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Hope meets Simon Gillespie
Art Restorer

Hope meets Simon Gillespie | Kidspiration

Suppose you found a really beautiful old painting, but there were dirty fingerprints all over the canvas, and a rather large tear. You wouldn’t run for the dish soap and a bucket of water to fix it. Instead, you’d need to find an art restorer, someone who knows just how to clean and mend paintings without damaging them further.

Simon Gillespie has been fixing old, and new, paintings for over 30 years. He has his own restoration business, Simon Gillespie Studio, on Bond Street in London, where he and six team members work on paintings that may be covered with old varnish, dust, dirt, along with previous attempts to “fix” cracks and chips. Even modern paintings can be damaged or torn and need restoration.

Finding the right solvent to take off old varnish can sometimes take up to 40 different tries with various formulas, but once the dirt, gunk, and varnish are gone, restoring a picture to its original condition also means sitting very close to the canvas and working on one very small bit or section of the painting at a time. Bit by bit, the restorer moves across the painting, mending tears and daubing on new paint where the old has chipped off or been cleaned before.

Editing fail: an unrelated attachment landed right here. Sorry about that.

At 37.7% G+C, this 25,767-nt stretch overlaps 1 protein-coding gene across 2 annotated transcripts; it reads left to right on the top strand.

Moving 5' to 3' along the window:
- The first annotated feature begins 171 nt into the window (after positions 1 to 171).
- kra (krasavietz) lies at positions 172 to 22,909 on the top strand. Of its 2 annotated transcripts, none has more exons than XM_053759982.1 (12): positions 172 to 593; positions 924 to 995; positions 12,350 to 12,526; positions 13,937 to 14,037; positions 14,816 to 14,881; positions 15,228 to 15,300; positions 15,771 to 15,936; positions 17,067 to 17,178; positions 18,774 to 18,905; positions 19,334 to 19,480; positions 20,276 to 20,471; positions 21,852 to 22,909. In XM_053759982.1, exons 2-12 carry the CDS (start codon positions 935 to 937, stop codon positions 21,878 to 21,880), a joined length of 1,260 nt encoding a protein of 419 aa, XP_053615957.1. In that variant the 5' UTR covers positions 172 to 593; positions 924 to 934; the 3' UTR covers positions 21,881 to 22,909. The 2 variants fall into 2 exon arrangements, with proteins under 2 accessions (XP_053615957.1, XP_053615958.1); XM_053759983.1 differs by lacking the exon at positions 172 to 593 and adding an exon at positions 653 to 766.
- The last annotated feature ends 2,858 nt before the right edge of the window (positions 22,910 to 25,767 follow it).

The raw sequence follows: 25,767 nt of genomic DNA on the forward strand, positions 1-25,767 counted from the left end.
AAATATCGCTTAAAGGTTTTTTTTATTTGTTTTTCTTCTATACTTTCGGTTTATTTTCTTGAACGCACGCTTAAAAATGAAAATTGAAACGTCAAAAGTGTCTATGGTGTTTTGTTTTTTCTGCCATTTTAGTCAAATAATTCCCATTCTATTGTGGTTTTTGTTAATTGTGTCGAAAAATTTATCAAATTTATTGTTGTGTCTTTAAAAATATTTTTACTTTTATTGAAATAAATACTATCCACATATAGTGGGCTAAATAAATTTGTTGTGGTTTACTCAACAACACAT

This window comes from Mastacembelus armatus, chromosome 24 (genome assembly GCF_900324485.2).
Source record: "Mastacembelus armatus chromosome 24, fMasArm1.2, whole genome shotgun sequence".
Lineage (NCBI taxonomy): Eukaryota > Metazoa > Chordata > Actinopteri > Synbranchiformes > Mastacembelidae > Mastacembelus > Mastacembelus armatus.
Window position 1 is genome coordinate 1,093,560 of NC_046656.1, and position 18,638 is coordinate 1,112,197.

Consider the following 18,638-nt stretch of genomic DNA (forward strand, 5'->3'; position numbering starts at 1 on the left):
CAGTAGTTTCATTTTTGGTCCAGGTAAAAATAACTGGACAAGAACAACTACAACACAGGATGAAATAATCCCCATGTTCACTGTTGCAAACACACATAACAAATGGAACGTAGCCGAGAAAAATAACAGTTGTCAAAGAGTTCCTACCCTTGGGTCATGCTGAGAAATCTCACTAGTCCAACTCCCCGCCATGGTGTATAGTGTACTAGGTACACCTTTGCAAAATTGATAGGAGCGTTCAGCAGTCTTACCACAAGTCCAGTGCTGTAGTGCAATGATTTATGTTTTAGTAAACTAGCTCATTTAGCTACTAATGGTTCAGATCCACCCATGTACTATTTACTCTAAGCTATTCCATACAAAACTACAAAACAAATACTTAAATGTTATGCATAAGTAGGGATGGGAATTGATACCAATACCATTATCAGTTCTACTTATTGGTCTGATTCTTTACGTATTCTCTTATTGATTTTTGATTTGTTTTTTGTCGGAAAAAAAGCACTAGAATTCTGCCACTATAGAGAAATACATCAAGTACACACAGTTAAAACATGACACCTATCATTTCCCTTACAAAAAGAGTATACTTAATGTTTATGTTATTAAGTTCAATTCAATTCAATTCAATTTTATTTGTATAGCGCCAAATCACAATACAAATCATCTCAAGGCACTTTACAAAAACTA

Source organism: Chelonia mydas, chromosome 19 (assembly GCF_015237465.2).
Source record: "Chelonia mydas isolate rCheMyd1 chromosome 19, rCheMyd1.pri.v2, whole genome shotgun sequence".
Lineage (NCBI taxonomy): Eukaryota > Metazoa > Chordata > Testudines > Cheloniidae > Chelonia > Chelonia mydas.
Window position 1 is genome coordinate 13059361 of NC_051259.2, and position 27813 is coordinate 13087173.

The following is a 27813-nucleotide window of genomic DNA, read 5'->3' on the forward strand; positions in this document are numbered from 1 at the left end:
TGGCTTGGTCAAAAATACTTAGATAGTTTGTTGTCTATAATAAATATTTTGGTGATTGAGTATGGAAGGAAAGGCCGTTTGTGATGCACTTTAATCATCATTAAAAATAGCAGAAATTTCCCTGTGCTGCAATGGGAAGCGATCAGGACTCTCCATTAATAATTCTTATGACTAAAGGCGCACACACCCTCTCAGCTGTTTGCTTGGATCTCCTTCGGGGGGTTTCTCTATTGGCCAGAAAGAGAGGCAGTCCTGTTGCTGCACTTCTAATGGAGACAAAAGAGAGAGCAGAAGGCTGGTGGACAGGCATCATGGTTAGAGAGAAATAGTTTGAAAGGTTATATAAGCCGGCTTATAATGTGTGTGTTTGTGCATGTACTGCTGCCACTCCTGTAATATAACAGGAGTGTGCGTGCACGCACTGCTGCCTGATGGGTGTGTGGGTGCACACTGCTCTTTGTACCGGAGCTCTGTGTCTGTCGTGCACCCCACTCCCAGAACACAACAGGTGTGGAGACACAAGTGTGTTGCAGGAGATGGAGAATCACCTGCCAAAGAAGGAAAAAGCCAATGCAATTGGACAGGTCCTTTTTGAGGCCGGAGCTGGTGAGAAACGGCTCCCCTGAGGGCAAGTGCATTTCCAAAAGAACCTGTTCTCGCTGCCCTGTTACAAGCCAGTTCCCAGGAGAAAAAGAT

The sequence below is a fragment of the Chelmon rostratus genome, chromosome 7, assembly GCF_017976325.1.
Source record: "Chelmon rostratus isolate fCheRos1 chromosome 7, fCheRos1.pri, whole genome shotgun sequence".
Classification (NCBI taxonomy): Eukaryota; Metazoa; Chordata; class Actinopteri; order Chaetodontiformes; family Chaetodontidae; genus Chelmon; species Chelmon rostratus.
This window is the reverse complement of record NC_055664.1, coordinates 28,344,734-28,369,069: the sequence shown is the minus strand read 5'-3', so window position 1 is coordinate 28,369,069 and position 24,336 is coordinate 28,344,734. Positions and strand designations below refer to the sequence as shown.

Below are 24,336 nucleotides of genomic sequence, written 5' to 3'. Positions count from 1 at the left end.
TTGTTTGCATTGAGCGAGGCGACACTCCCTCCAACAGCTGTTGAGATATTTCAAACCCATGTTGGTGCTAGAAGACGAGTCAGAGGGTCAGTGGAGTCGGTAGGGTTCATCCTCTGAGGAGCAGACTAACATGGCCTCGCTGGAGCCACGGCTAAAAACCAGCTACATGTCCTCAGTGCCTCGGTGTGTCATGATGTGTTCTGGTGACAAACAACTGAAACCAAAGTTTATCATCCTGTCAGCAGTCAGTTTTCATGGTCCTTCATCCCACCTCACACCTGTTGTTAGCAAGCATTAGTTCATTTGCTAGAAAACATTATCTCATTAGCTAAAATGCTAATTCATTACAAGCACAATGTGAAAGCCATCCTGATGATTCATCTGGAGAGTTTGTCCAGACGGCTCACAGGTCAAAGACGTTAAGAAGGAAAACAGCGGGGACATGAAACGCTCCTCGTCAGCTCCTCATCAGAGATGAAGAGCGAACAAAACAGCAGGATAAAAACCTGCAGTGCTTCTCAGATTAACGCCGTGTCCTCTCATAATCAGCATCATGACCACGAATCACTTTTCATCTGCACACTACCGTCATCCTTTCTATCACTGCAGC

His team uses modern pigments to touch up problem areas and fill the holes, devoting “hours of patient work with a tiny, fine pointed brush made from Russian sable to retouching the damage,” as he told Bond Street Magazine.

Mr Gillespie decided to become a restorer when he visited a restoration studio in Mexico City. After two apprenticeships, studying chemistry, and learning as much art history as he could, he was ready to start his business. Today he does restorations for galleries, auction houses, and private collectors. But after working on tiny patches of a painting for hours at a time, what does he do when he has free time?

“Outside of work, I enjoy climbing mountains,” he says, “the higher, the better!”

In this episode, Hope interviews Simon Gillespie, art restorer, in Mayfair, London.



Hope:
Hi. My name is Hope and today I’m in Mayfair, London. I’m meeting Simon Gillespie, who is one of the most famous art restorers in the UK. When paintings get old and dirty or damaged, Simon and his team restore them to their former glory. It’s as much a science as it is an art. Let’s go meet him.